Last spring, in the March 2019 newsletter, the college counseling office sent out a link to a blog post titled “5 Things You Should Know About Senior Spring.” The post warned students of the risks of falling prey to “senioritis” once they’ve received their acceptance letters, highlighting that acceptance offers, including scholarships, are conditional. And if that was not convincing enough, college counselors also said that “spring performance is a predictor of success” and “you will appreciate ending high school on a positive note.” The blog post ended with the sentence, “In the end, the message is simple: KEEP WORKING!”
It goes without saying that our college counselors, along with the rest of the faculty, hope to see students thrive academically, regardless of the time of the year. Still, this message towards seniors could use a little nuance. “Senioritis” and success are not always mutually exclusive—at least, for seniors who have committed the past three and a half years of their lives overstretching themselves to reach their personal goals—perhaps, now, a reshuffling of priorities is not uncalled for.
While the notorious “senioritis” seems to be every teacher’s nightmare, at Taipei American School especially, it has the potential to do more good than bad.
With regards to “ending high school on a positive note,” “positive” should be measured by an individual’s metrics, not by systemic expectations. We have been told to prioritize our own wellness and individual passions, but when they are under the pressure to succeed, students will always be skeptical of this advice.
After submitting college applications, seniors who once fed into TAS’s toxic hyper-academic culture, may start to reconsider what really matters. Without the threat of failure or the pressure to succeed, perhaps they will begin to see how their approach to school was unhealthy. With self-reflection, they will be able to plan how they want to change their mindset and what sort of balance of life they want to achieve in college.
Some might argue that this balance of life could be achieved in less all-or-nothing manner, and students don’t need to wait until senior year to decide that they want to prioritize wellness over academics. But it is far more difficult to eradicate toxic competition when people still feel as if they are still being compared with others. Perspectives are more likely to change if the conditions themselves change too.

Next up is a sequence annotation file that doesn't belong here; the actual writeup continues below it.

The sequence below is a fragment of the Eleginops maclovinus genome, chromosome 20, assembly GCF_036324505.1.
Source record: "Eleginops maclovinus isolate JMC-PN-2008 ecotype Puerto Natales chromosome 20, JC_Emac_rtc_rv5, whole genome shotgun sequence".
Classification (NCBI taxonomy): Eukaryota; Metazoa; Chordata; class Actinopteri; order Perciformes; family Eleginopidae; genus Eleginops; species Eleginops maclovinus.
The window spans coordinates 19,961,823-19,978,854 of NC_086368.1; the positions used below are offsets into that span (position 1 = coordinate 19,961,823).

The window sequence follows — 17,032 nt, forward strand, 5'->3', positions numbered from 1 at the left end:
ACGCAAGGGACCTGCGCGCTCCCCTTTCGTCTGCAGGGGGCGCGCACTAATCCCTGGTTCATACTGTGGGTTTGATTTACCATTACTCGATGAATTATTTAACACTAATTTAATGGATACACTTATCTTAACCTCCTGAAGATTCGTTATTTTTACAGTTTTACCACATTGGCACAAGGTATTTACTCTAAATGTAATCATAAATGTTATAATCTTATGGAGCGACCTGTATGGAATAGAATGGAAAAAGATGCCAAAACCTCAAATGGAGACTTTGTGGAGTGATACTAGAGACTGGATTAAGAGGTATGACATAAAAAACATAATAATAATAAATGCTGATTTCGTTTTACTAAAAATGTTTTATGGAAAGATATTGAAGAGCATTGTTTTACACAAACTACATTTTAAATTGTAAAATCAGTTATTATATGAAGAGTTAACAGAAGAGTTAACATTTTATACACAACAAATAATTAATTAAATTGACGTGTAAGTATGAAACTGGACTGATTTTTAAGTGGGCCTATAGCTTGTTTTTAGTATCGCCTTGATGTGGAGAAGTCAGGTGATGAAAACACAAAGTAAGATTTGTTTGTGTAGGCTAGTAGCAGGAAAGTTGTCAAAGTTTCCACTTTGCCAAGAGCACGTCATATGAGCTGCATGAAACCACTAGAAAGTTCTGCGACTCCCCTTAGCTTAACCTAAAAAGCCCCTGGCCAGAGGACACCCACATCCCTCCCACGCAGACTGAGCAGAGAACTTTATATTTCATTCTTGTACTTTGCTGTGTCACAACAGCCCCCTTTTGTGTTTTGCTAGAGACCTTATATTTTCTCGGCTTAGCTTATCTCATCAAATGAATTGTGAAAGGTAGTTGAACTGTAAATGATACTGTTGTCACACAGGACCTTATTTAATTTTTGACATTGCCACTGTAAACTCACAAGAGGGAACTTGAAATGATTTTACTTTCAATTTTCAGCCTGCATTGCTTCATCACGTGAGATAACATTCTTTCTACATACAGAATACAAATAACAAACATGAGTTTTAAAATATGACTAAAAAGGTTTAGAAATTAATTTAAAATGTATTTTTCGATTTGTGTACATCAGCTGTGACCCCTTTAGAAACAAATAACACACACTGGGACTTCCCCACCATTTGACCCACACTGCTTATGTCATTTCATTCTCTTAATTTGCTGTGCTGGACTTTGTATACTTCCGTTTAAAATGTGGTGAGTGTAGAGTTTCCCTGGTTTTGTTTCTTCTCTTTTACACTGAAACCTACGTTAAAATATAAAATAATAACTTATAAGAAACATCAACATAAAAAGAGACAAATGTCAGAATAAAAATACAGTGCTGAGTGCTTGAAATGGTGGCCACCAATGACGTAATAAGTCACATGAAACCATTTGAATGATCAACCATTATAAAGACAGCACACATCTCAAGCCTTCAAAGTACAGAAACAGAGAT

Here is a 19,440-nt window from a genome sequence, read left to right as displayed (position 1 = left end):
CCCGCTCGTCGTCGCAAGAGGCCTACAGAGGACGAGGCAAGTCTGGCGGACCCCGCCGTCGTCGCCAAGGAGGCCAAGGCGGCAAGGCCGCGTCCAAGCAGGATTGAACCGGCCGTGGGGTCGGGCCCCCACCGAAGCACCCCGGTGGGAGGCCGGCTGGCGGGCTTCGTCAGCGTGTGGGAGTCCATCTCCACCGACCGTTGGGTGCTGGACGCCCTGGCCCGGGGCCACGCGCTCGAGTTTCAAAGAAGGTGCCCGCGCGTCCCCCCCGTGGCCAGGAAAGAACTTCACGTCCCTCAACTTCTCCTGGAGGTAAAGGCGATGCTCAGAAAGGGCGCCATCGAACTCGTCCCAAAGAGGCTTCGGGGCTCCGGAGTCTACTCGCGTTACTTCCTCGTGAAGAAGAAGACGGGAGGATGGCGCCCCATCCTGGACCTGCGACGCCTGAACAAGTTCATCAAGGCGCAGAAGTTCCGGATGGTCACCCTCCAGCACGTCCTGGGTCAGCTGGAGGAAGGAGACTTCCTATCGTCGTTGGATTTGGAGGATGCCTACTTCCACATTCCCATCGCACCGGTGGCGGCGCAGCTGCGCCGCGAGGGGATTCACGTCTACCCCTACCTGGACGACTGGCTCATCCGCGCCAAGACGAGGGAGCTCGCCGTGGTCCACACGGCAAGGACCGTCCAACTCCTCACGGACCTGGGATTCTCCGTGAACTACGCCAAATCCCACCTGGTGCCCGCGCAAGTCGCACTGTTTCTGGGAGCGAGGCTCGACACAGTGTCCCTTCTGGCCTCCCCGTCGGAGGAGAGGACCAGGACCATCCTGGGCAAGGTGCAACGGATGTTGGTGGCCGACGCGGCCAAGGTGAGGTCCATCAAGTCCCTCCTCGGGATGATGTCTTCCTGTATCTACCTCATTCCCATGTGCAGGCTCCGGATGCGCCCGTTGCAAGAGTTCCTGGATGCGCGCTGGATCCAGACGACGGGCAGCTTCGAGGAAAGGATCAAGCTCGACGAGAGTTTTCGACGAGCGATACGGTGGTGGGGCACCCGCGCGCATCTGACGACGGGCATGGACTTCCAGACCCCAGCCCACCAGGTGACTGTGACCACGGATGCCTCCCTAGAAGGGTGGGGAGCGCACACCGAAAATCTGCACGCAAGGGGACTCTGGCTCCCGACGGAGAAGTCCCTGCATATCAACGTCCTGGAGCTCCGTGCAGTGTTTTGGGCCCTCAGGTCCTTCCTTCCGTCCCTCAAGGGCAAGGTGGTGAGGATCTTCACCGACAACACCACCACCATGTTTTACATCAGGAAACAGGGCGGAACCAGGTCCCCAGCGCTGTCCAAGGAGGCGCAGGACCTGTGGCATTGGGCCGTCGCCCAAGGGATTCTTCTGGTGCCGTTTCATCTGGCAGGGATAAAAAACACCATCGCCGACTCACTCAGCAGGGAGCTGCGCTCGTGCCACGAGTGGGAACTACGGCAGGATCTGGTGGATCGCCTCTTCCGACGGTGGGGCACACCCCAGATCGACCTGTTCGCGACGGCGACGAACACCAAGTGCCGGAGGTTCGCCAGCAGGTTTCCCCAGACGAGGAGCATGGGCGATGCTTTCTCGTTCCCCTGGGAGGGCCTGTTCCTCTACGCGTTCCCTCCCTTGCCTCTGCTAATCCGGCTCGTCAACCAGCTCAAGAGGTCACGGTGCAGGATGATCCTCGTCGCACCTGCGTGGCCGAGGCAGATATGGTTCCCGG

In a way, the idea of “senioritis” isn’t actually an illness that needs solving; rather, it is a time when students are trying to find themselves, without worrying about whether they’re distributing their time strategically to please adults.
“Senioritis” doesn’t have to be synonymous with irresponsibility. Maybe, for some students, this reshuffling of priorities means delving more deeply into classes that they couldn’t afford to fully explore before. Or, this could mean spending more time with their families, who they will not be seeing nearly as often for the rest of their adult lives. There is a middle point between workaholism and laziness. And if students deliberately decide that in order to live a more balanced life, they need to go from being an A student to an A minus student—they should be able to do so, guiltlessly.
Seniors—with graduation approaching, carefully consider how you want to distribute your time during your last few months. Consider what kinds of impressions you want to leave on your teachers, friends, and family— the people who have long supported your path to success.
Fundamentally, the core message of the college counseling office’s March 2019 newsletter was that students should exercise prudence. Indeed, it would be a shame to see all of one’s hard work go to waste because of one or two poor decisions. But there is a fine line between reckless impulsivity and finding a sense of balance. Hopefully, Taipei American School has educated us well enough for seniors to understand this distinction.